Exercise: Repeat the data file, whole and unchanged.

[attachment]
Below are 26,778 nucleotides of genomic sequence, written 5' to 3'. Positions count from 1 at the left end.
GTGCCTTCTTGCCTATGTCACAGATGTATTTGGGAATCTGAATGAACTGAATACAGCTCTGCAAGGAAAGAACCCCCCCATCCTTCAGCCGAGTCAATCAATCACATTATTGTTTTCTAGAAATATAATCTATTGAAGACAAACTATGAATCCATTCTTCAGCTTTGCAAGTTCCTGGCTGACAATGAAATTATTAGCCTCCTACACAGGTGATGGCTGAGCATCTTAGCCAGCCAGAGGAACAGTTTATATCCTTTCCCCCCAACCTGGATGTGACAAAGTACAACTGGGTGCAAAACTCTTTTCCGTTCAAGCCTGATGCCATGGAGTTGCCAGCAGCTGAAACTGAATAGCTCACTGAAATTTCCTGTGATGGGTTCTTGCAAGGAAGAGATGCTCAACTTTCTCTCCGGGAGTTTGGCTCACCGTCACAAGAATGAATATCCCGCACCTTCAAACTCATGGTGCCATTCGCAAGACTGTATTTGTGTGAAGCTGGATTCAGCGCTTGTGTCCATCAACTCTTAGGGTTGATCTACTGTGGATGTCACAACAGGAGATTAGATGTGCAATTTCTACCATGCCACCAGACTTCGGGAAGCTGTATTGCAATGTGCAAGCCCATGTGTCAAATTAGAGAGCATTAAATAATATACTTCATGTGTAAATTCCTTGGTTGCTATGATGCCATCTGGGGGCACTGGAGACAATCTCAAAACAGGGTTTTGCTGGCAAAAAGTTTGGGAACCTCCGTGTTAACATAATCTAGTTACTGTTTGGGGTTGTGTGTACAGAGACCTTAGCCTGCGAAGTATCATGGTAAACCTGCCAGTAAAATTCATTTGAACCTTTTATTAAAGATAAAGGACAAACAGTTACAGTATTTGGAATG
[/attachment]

Below are 26,778 nucleotides of genomic sequence, written 5' to 3'. Positions count from 1 at the left end.
GTGCCTTCTTGCCTATGTCACAGATGTATTTGGGAATCTGAATGAACTGAATACAGCTCTGCAAGGAAAGAACCCCCCCATCCTTCAGCCGAGTCAATCAATCACATTATTGTTTTCTAGAAATATAATCTATTGAAGACAAACTATGAATCCATTCTTCAGCTTTGCAAGTTCCTGGCTGACAATGAAATTATTAGCCTCCTACACAGGTGATGGCTGAGCATCTTAGCCAGCCAGAGGAACAGTTTATATCCTTTCCCCCCAACCTGGATGTGACAAAGTACAACTGGGTGCAAAACTCTTTTCCGTTCAAGCCTGATGCCATGGAGTTGCCAGCAGCTGAAACTGAATAGCTCACTGAAATTTCCTGTGATGGGTTCTTGCAAGGAAGAGATGCTCAACTTTCTCTCCGGGAGTTTGGCTCACCGTCACAAGAATGAATATCCCGCACCTTCAAACTCATGGTGCCATTCGCAAGACTGTATTTGTGTGAAGCTGGATTCAGCGCTTGTGTCCATCAACTCTTAGGGTTGATCTACTGTGGATGTCACAACAGGAGATTAGATGTGCAATTTCTACCATGCCACCAGACTTCGGGAAGCTGTATTGCAATGTGCAAGCCCATGTGTCAAATTAGAGAGCATTAAATAATATACTTCATGTGTAAATTCCTTGGTTGCTATGATGCCATCTGGGGGCACTGGAGACAATCTCAAAACAGGGTTTTGCTGGCAAAAAGTTTGGGAACCTCCGTGTTAACATAATCTAGTTACTGTTTGGGGTTGTGTGTACAGAGACCTTAGCCTGCGAAGTATCATGGTAAACCTGCCAGTAAAATTCATTTGAACCTTTTATTAAAGATAAAGGACAAACAGTTACAGTATTTGGAATG